Cervantes' Motivation for Writing Don Quixote Essays

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Cervantes' Motivation for Writing Don Quixote

Miguel de Cervantes' greatest literary work, Don Quixote, maintains an enduring, if somewhat stereotypical image in the popular culture: the tale of the obsessed knight and his clownish squire who embark on a faith-driven, adventure-seeking quest. However, although this simple premise has survived since the novel's inception, and spawned such universally known concepts or images as quixotic idealism and charging headlong at a group of "giants" which are actually windmills, Cervantes' motivation for writing Don Quixote remains an untold story. Looking at late fifteenth- and early sixteenth-century Spain from the viewpoint of a Renaissance man, Cervantes came to dislike many aspects of the
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..Bernardo del Carpio..put the inchanter Orlando to death, by the same means that Hercules used, when he strangled the earth-born Anteon. ..His [Quixano] chief favorite was Reynaldo of Montalvan, whom he hugely admired for his prowess, in sallying from his castle to rob travellers..."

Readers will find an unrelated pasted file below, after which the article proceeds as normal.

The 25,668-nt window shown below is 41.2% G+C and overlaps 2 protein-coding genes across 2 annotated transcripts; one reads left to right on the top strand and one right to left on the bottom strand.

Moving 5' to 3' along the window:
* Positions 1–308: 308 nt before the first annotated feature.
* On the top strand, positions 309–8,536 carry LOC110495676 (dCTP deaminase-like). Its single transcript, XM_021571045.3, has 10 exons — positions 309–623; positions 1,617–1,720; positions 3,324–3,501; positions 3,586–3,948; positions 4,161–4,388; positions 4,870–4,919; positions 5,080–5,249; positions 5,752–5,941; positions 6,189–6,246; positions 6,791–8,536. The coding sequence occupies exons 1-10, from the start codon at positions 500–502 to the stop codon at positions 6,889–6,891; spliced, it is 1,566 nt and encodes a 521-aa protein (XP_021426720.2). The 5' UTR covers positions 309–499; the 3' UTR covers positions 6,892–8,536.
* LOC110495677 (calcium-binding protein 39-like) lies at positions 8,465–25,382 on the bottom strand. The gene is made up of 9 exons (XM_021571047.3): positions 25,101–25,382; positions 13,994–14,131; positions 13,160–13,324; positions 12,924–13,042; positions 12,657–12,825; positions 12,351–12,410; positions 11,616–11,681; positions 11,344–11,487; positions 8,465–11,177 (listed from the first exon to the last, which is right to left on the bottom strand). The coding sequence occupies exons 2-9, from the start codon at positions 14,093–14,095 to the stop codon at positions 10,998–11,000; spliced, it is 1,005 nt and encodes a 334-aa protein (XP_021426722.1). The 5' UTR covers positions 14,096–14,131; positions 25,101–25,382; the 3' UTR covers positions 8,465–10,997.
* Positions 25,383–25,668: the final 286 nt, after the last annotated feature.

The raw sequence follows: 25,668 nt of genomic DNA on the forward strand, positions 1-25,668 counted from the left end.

The first two characters obviously highlight the apparent ridiculousness of chivalric heroes’ superhuman feats; the third could be intended to show contradiction, as a knight who robs passersby would seem to be dishonorable. The structure of Quixano's books also suffer from dubious logic, as shown in a verse which the Spanish gentleman is particularly fond of: "The reason of the unreasonable usage my reason has met with, so unreasons my reason, that I have reason to complain of your beauty" (Cervantes 28). A second idea which suffers Cervantes’ ridicule is the practice of knight-errantry as a means of ridding society of injustices. As a knight-errant, Don Quixote regularly interferes in the affairs of other people without knowing the circumstances surrounding the situation, which is a result of his bringing his idealistic faith into purely mundane happenings (Sturman 12). An example would be one of Don Quixote’s earliest adventures (occurring before he enlists Sancho Panza as his squire), in which he encounters a peasant

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